If you’ll recall last week’s Press Pass, House Speaker Kevin McCarthy has warned Republicans that shutting down the government will throw a wrench into their various Biden investigations and growing impeachment campaign. But even the most ardent impeachment supporters don’t seem to care.
If you think all of this makes securing additional funding seem like a major challenge even for our very capable legislators, please understand the larger situation is even worse: September 30 is also the deadline for reauthorizing the Federal Aviation Administration and passing the Farm Bill, both of which come up to Congress every five years.
Important context on Fourteenth Amendment chatter
Recently, you may have started seeing excited social media posts from online acquaintances, measured legal arguments from respected scholars, or televised comments from Rep. Adam Schiff (D-Calif.)1 all touching different parts of the same elephant: the idea that Trump could be disqualified from running for president in 2024. Not “disqualified” in the sense of declaring Trump to be morally unfit for the office—quite a lot of Americans already believe that, and some of us have for quite a long time. The new angle is instead that the Fourteenth Amendment to the Constitution already disqualifies Trump from appearing on the ballot next year because he “engaged in insurrection or rebellion” against the United States.
While much of this resembles Resistance fan fiction—doesn’t it sound like something a White House aide would quietly suggest in a revelatory moment during an episode of The West Wing?—it is worth thinking carefully about the law and the logic of the argument, and so we’ve discussed it in some of our Bulwark newsletters and on an episode of our “Beg to Differ” podcast (read a transcript of the relevant bit here). We’ll also have an article about it by Kim Wehle on the Bulwark homepage tomorrow, and we’ll keep an eye on the proposal as long as it remains worth analyzing.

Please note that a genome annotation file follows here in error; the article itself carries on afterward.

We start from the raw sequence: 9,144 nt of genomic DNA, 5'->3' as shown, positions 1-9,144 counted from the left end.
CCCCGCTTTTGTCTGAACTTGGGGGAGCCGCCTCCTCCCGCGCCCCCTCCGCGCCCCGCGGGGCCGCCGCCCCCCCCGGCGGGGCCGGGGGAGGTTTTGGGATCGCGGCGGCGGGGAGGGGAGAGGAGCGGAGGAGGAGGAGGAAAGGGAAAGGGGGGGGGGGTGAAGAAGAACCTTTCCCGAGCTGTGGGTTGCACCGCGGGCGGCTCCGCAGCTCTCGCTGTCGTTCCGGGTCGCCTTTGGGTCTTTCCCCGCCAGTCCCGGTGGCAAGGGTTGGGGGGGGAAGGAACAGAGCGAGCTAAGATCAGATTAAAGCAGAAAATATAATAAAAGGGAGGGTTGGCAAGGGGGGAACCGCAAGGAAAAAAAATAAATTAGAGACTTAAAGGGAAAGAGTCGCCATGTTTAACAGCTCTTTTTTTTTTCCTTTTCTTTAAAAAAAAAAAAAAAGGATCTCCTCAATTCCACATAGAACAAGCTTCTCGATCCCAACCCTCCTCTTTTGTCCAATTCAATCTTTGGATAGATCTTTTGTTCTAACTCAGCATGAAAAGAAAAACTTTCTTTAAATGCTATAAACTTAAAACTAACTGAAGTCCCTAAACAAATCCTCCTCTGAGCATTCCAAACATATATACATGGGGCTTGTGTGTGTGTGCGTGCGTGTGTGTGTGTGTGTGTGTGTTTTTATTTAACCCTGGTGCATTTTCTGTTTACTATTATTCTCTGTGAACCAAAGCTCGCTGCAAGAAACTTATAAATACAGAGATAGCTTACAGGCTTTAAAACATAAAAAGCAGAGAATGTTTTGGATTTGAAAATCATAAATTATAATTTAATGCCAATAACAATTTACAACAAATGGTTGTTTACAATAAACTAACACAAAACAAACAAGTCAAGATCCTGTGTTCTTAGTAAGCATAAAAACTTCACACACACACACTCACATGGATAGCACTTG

But its also worth thinking about the larger political context of the Fourteenth Amendment idea, including the way it's playing among different states and interested parties. The Washington Post’s Greg Sargent has a helpful piece out this morning about how the process would work, the likelihood of success or failure, and which groups are already pursuing it as a genuine legal strategy.
Some argue that citizen challenges risk undermining Trump voters’ faith in our institutions. But consider the point of view of non-Trump voters. Their states’ own laws have created processes to try to force this issue — and given what top legal scholars, conservatives included, are saying, it’s plainly a legitimately contested one.
True, such efforts could have unpredictable consequences. And they seem unlikely to succeed. But nonetheless, those voters might reasonably decide our institutions might benefit if they wrestle with whether trying to destroy our system at its foundations should disqualify subsequent efforts to seek such awesome power within it. Who is to tell them otherwise?
“The sky won’t fall if states follow their procedures and make a determination,” Magliocca told me. “This has become serious enough that it must be addressed.”
And like it or not, it will be.
Take Schiff’s comments with a grain of salt: He is not a legal scholar, and he’s also running in a tight primary for Senate in California, which puts pressure on him to overstate claims.